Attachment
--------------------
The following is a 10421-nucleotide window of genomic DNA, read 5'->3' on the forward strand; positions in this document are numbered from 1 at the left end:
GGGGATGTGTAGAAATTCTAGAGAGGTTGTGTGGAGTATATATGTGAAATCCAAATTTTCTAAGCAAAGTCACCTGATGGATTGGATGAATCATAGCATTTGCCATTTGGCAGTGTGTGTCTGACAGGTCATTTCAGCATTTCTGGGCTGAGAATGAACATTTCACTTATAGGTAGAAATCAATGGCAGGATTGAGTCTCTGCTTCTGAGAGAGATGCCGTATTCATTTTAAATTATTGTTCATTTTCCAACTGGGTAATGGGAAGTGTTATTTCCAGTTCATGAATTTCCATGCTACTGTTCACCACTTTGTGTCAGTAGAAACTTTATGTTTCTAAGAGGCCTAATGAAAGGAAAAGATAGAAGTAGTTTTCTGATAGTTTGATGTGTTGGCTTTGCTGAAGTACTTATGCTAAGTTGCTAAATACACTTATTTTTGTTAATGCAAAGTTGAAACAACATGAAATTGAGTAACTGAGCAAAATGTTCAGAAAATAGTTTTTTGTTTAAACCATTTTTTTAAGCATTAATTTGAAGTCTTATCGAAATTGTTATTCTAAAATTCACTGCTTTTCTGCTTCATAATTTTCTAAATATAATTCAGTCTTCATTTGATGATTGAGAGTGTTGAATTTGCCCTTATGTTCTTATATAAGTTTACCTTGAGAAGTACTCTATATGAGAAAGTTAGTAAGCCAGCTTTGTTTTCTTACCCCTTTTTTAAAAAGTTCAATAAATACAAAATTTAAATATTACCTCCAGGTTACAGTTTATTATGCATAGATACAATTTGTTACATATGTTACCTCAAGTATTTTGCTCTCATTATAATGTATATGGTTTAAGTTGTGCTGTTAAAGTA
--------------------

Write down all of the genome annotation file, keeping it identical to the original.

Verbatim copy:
The following is a 10421-nucleotide window of genomic DNA, read 5'->3' on the forward strand; positions in this document are numbered from 1 at the left end:
GGGGATGTGTAGAAATTCTAGAGAGGTTGTGTGGAGTATATATGTGAAATCCAAATTTTCTAAGCAAAGTCACCTGATGGATTGGATGAATCATAGCATTTGCCATTTGGCAGTGTGTGTCTGACAGGTCATTTCAGCATTTCTGGGCTGAGAATGAACATTTCACTTATAGGTAGAAATCAATGGCAGGATTGAGTCTCTGCTTCTGAGAGAGATGCCGTATTCATTTTAAATTATTGTTCATTTTCCAACTGGGTAATGGGAAGTGTTATTTCCAGTTCATGAATTTCCATGCTACTGTTCACCACTTTGTGTCAGTAGAAACTTTATGTTTCTAAGAGGCCTAATGAAAGGAAAAGATAGAAGTAGTTTTCTGATAGTTTGATGTGTTGGCTTTGCTGAAGTACTTATGCTAAGTTGCTAAATACACTTATTTTTGTTAATGCAAAGTTGAAACAACATGAAATTGAGTAACTGAGCAAAATGTTCAGAAAATAGTTTTTTGTTTAAACCATTTTTTTAAGCATTAATTTGAAGTCTTATCGAAATTGTTATTCTAAAATTCACTGCTTTTCTGCTTCATAATTTTCTAAATATAATTCAGTCTTCATTTGATGATTGAGAGTGTTGAATTTGCCCTTATGTTCTTATATAAGTTTACCTTGAGAAGTACTCTATATGAGAAAGTTAGTAAGCCAGCTTTGTTTTCTTACCCCTTTTTTAAAAAGTTCAATAAATACAAAATTTAAATATTACCTCCAGGTTACAGTTTATTATGCATAGATACAATTTGTTACATATGTTACCTCAAGTATTTTGCTCTCATTATAATGTATATGGTTTAAGTTGTGCTGTTAAAGTA